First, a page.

The Subcommittee's Evaluation
The subcommittee concludes that there is sufficient evidence from human epidemiological studies in Taiwan, Chile, and Argentina that chronic ingestion of inorganic arsenic causes bladder and lung cancer, as well as skin cancer. With minor exceptions, epidemiological studies for cancer are based on populations exposed to arsenic concentrations in drinking water of at least several hundred micrograms per liter. Few data address the degree of cancer risk at lower concentrations of ingested arsenic. Noncancer effects resulting from chronic ingestion of inorganic arsenic have been detected at doses of 0.01 milligram per kilogram (mg/kg) and higher per day. Of the noncancer
effects, cutaneous manifestations of exposure have been studied most widely. Developmental and reproductive effects resulting from chronic ingestion of inorganic arsenic have not been demonstrated in humans, although arsenic is known to pass through the placenta. Parenteral administration of inorganic and organic forms of arsenic are known to be teratogenic in a number of mammalian species, and oral administration affects fetal growth and prenatal viability. Arsenic has not been tested for essentiality in humans, nor has it been found to be required for any essential biochemical processes. Arsenic supplementation at very high concentrations (e.g., 350-4,500 nanograms per gram (ng/g)) in the diet has been shown to affect growth and reproduction in minipigs, chicks, goats, and rats.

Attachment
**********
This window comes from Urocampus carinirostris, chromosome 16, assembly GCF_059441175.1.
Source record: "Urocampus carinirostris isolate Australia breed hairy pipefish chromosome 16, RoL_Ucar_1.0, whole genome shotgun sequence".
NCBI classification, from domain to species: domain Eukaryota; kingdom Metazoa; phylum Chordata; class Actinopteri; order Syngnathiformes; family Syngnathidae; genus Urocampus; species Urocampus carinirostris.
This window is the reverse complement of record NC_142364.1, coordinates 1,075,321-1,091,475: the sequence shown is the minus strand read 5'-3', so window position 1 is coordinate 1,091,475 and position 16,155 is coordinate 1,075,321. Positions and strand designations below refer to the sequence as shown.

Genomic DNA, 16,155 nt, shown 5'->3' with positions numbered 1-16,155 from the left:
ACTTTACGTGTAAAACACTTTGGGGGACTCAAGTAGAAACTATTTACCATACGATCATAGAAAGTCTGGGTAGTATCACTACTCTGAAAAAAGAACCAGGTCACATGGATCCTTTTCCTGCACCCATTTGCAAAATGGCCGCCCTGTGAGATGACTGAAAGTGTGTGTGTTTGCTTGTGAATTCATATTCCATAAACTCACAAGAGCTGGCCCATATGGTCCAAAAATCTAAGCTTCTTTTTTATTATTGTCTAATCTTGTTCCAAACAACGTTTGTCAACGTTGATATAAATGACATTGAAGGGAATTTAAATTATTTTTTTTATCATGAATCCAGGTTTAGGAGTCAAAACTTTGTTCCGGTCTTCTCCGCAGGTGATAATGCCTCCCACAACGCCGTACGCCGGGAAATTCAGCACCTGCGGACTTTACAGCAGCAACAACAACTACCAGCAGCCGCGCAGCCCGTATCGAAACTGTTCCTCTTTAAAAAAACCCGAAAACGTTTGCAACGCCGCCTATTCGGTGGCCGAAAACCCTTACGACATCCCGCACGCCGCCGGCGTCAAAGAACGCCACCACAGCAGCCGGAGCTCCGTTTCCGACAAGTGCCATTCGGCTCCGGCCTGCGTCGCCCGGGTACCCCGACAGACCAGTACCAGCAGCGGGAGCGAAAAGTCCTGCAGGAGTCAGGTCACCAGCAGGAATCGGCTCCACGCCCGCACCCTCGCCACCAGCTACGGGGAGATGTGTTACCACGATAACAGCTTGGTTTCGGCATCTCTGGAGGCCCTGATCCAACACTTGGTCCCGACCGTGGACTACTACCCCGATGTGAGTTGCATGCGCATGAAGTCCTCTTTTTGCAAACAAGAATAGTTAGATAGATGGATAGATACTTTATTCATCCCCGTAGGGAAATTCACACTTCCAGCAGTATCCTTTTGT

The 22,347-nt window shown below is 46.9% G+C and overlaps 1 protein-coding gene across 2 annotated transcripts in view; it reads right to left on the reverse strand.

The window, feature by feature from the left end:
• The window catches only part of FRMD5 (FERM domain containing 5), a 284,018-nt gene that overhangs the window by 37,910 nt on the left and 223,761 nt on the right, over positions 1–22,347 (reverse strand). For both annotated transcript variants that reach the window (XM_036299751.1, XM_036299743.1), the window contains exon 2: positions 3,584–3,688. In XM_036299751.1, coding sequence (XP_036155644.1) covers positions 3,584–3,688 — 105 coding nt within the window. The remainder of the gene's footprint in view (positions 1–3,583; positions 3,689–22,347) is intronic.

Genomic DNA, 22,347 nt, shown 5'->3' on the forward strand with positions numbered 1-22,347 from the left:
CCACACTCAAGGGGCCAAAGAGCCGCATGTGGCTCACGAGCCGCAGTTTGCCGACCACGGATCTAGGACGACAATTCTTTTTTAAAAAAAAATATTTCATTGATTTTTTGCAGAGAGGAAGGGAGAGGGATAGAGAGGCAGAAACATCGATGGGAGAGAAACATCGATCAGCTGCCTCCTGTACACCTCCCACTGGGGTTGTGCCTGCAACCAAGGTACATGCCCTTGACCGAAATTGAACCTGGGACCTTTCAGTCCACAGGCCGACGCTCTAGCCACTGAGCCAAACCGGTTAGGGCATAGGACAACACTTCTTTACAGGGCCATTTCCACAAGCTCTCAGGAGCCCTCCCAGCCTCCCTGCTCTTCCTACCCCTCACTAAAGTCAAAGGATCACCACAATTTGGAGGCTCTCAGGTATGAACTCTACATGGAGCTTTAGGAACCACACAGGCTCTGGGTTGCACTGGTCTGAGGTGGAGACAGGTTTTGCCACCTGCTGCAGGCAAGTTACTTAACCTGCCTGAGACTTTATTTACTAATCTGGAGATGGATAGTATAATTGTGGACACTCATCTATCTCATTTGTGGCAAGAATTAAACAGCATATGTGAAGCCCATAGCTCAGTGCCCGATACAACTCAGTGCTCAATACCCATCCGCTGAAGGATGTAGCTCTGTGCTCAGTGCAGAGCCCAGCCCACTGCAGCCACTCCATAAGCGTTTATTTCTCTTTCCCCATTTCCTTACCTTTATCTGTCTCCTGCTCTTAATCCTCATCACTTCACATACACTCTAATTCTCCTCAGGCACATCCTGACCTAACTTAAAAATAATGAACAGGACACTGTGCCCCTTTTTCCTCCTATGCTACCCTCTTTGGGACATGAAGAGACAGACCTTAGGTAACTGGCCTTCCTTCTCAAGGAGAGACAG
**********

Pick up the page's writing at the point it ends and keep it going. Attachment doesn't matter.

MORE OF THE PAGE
Additional epidemiological evaluations are needed to characterize the dose-response relationship for arsenic-associated cancer and noncancer end points, especially at low doses. Such studies are of critical importance for improving the scientific validity of risk assessment. With respect to cancer, studies are recommended to refine the dose-response relationship between arsenic ingestion and cancer of the skin, bladder, and lung, and to investigate the effect of arsenic on cancer at other sites. With respect to noncancer effects, particular emphasis should be placed on epidemiological study of arsenic-associated cutaneous effects, cardiovascular and cerebrovascular disease, diabetes mellitus, and adverse reproductive outcomes.
Future studies on the beneficial effects of arsenic in experimental animals should carefully monitor the amount and speciation of arsenic in diets and water, use biomarkers to assess arsenic exposure and bioavailability, and use techniques that assess the toxicity and benefits of arsenic in a more specific manner than is possible through measurement of growth and reproductive success. In humans, the concentration of arsenic in total parenteral nutrition (TPN) should be determined by validated analytical methods and related to the health status of patients on long-term TPN.
Disposition (Absorption, Distribution, Metabolism, and Excretion)
In humans, inorganic arsenic is readily absorbed from the gastrointestinal tract and is primarily transported in the blood bound to sulfhydryl groups in proteins and low-molecular-weight compounds, such as amino acids and peptides. The half-life of arsenic in the body is about 4 days, and it is primarily excreted in the urine. Humans and some animals methylate inorganic